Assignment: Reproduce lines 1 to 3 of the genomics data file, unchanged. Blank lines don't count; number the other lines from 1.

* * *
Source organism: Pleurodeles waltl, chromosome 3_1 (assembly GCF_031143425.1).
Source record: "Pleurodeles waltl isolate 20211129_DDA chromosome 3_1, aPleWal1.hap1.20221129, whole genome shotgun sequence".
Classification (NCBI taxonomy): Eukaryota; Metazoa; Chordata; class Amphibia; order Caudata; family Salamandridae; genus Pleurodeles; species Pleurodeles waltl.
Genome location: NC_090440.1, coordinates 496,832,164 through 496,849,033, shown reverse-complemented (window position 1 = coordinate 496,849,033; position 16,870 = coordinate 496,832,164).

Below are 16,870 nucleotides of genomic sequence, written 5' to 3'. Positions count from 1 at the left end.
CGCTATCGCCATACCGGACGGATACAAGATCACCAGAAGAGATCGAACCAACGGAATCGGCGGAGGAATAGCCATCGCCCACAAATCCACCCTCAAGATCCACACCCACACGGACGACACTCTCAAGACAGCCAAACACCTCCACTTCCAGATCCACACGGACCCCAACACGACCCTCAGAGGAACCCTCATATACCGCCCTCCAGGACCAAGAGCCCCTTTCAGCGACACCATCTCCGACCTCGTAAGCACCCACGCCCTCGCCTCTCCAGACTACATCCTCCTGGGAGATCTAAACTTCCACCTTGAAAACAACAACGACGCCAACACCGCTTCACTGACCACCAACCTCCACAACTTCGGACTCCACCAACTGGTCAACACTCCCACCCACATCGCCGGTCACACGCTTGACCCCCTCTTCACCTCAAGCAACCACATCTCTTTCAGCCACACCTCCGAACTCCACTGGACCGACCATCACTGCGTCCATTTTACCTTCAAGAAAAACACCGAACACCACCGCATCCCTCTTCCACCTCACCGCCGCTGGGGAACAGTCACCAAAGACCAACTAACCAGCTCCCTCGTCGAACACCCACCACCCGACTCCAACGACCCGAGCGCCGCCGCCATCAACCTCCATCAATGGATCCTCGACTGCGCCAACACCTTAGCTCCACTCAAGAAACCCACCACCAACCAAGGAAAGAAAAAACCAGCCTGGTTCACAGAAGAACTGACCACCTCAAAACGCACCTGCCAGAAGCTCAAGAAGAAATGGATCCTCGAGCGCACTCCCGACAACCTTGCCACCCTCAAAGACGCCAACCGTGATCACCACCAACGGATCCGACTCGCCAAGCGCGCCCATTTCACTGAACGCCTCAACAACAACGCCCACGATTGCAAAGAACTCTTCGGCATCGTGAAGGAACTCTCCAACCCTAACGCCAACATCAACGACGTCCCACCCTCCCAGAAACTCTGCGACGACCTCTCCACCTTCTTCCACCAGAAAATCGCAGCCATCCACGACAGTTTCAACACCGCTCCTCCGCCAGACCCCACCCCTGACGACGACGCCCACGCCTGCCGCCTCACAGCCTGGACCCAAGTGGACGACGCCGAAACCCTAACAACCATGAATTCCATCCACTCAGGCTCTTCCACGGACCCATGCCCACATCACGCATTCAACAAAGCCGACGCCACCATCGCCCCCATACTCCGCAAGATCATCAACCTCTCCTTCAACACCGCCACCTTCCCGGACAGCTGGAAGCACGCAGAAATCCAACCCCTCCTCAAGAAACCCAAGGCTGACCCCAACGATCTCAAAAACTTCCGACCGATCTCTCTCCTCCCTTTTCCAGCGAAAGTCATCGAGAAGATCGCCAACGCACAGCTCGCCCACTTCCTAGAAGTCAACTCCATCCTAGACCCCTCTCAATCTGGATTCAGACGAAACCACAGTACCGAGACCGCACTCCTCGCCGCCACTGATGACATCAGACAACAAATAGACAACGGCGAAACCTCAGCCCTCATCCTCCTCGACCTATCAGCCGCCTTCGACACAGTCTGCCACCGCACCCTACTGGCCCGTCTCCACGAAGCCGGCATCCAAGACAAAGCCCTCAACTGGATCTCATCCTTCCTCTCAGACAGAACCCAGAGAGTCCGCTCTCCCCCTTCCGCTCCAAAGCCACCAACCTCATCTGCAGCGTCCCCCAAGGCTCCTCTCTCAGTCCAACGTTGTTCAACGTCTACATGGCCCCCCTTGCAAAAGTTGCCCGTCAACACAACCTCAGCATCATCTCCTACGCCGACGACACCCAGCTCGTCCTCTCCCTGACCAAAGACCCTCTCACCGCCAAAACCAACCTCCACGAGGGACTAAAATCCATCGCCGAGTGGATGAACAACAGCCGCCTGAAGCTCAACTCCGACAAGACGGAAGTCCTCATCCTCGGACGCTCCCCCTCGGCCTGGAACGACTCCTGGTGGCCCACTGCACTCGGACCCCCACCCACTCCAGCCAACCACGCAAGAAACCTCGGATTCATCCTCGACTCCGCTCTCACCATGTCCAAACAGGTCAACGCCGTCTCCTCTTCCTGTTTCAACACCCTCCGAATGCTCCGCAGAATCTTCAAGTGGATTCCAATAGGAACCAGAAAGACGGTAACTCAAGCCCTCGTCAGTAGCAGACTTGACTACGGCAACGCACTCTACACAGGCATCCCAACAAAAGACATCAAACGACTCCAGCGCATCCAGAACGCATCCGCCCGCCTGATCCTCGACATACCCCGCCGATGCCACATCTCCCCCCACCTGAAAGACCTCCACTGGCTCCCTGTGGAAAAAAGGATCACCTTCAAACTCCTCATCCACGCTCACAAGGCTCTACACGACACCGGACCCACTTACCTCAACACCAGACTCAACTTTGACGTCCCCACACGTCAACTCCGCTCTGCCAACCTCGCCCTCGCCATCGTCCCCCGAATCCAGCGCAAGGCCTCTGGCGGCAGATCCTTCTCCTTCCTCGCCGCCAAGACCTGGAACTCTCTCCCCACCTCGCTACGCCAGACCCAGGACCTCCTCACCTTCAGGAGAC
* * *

Source organism: Pleurodeles waltl, chromosome 3_1 (assembly GCF_031143425.1).
Source record: "Pleurodeles waltl isolate 20211129_DDA chromosome 3_1, aPleWal1.hap1.20221129, whole genome shotgun sequence".
Classification (NCBI taxonomy): Eukaryota; Metazoa; Chordata; class Amphibia; order Caudata; family Salamandridae; genus Pleurodeles; species Pleurodeles waltl.